Colorado law prohibits associations from adopting rules or regulations that effectively prohibit the installation of solar panels on homeowners’ properties, but associations are allowed to adopt reasonable rules governing such installation, which can be based on aesthetic considerations and to prohibit solar panels on common areas. Such rules must also not significantly increase the costGo to Article

On March 17, 2017, House Bill 17-1279 was introduced and assigned to the State, Veterans, and Military Affairs Committee. The original intent of H.B. 17-1279 was to open the lines of communication between the association board, the association members, and the developer or builder and act as a bill that could garner bipartisan support. This bill isGo to Article

Prior to the beginning of the 2017 Legislative Session, the legislature promised to address construction defect reform.  True to their words, five different and, in some cases, competing bills have been introduced, aimed at addressing construction defects.  The latest bill, SB 17-157, introduced by Senator Angela Williams (D), takes the best of previous attempts atGo to Article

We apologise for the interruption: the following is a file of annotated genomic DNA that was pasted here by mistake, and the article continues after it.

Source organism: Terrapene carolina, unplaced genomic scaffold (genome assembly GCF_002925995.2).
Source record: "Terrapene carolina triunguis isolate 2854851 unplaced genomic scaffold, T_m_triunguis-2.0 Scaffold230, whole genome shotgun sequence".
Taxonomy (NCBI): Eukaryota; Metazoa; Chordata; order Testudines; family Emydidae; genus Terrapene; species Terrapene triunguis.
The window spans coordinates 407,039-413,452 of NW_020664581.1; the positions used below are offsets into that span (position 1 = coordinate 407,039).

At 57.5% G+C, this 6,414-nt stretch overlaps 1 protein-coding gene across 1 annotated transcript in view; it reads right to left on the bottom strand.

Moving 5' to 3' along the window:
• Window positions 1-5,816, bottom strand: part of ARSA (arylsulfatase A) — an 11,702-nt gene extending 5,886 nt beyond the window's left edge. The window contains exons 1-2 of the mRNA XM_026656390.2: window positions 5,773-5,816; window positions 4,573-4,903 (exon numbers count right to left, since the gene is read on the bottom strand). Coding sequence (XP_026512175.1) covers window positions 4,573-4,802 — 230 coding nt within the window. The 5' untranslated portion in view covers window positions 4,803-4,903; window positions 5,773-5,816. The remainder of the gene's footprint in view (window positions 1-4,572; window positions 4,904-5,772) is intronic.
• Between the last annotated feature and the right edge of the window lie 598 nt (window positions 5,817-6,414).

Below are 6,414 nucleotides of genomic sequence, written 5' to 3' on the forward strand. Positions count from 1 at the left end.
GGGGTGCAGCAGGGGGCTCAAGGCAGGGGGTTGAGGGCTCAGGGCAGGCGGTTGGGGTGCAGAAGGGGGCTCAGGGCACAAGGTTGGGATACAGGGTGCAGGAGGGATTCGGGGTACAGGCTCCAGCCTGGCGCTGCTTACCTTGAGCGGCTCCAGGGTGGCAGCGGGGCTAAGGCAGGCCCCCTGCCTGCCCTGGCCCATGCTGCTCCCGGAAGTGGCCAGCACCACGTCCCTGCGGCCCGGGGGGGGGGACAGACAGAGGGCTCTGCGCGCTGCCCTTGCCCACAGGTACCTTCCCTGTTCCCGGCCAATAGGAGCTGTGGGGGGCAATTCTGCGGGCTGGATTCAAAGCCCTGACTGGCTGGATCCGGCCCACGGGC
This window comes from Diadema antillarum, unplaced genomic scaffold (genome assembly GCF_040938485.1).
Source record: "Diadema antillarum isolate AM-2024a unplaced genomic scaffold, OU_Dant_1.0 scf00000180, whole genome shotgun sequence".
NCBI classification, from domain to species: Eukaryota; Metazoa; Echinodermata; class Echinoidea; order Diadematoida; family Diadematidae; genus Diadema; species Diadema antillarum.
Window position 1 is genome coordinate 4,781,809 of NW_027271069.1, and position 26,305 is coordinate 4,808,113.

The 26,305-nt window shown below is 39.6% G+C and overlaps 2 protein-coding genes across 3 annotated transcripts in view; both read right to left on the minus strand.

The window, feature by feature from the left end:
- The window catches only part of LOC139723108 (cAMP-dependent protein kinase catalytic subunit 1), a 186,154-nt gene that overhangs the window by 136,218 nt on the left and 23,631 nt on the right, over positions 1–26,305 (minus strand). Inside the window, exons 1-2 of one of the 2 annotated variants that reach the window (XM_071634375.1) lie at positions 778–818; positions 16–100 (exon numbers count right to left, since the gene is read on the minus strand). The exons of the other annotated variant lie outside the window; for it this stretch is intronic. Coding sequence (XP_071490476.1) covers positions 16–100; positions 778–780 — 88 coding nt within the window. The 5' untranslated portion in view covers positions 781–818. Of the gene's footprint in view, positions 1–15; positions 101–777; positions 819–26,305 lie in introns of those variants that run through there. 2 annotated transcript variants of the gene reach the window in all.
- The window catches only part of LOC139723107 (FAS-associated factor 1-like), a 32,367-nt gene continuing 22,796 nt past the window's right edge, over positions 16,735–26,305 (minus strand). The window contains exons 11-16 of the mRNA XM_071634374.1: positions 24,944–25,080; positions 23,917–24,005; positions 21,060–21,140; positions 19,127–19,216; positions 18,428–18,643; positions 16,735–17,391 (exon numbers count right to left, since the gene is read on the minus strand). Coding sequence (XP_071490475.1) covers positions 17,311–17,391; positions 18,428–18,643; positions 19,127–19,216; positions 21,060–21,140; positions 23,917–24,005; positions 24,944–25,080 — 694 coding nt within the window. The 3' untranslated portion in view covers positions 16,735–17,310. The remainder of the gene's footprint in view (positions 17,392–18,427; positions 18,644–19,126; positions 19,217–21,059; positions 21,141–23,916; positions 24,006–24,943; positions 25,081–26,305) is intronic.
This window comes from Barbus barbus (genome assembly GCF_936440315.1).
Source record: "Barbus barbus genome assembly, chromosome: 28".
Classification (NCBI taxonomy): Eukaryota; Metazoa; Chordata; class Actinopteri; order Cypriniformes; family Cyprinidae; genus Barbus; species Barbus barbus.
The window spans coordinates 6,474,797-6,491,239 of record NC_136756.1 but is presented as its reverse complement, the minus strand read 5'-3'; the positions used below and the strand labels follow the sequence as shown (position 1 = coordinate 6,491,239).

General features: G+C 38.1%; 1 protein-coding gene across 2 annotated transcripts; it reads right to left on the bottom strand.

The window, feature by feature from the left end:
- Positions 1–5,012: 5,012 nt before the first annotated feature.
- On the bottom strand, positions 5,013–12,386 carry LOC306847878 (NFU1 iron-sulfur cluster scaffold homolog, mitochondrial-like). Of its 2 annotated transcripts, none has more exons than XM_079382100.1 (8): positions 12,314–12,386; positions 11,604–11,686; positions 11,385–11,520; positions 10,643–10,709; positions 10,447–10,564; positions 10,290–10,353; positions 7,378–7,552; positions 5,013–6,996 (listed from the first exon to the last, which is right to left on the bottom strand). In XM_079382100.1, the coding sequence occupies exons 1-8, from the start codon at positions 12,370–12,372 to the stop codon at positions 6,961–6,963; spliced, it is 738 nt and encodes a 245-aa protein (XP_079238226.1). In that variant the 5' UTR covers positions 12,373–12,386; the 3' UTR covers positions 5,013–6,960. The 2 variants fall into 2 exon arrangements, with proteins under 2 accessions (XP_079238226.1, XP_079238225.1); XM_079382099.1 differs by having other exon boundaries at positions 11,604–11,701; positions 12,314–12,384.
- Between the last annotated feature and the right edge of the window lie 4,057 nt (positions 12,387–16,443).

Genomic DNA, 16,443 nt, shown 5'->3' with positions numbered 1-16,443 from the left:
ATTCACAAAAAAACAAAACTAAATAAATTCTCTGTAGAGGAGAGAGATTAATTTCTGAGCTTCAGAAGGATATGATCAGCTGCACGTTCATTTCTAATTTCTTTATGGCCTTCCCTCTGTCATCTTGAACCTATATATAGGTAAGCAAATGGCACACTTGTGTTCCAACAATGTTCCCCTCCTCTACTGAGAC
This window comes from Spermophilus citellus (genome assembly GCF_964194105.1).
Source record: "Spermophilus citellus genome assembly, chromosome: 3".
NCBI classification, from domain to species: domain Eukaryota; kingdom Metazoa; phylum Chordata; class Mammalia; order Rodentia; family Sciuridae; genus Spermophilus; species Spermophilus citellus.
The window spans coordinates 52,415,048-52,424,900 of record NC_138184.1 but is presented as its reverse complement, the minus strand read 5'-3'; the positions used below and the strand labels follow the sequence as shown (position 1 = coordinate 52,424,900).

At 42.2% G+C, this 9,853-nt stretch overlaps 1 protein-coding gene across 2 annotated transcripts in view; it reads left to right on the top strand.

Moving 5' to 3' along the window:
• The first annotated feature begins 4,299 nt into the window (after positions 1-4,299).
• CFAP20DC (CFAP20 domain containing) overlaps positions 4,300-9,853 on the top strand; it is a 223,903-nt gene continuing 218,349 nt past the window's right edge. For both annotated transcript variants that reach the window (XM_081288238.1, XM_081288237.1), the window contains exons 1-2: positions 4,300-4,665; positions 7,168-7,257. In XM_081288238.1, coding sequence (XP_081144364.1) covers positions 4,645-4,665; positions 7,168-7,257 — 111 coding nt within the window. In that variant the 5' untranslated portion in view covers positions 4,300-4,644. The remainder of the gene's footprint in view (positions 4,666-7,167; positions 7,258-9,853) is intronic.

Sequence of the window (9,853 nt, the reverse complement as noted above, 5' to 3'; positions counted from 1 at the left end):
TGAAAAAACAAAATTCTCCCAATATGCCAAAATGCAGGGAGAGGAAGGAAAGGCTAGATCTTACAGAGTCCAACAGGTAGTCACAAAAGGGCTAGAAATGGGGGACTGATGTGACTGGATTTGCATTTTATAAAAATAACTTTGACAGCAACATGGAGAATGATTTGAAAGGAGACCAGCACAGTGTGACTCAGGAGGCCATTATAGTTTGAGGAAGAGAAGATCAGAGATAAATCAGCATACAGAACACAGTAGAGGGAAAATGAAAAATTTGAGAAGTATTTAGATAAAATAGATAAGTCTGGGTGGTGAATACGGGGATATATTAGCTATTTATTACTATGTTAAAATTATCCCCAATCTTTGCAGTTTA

On February 1, 2017, Senate Bill 17-156  was introduced and assigned to the Business, Labor, and Technology Committee. S.B. 17-156 seeks to require mandatory mediation and/or arbitration for any construction defect action if the association’s governing documents previously required the same. This means that if a prior mediation and/or arbitration clause was amended or removed fromGo to Article

Airbnb’s continue to increase all over the country and, oftentimes, wreak havoc in community associations. Denver has a new ordinance 0262  that became effective December 31, 2016, throwing a slight monkey wrench into the process. Pursuant to the new ordinance, homeowners must now obtain a license from the Denver Excise and Licenses Department before theyGo to Article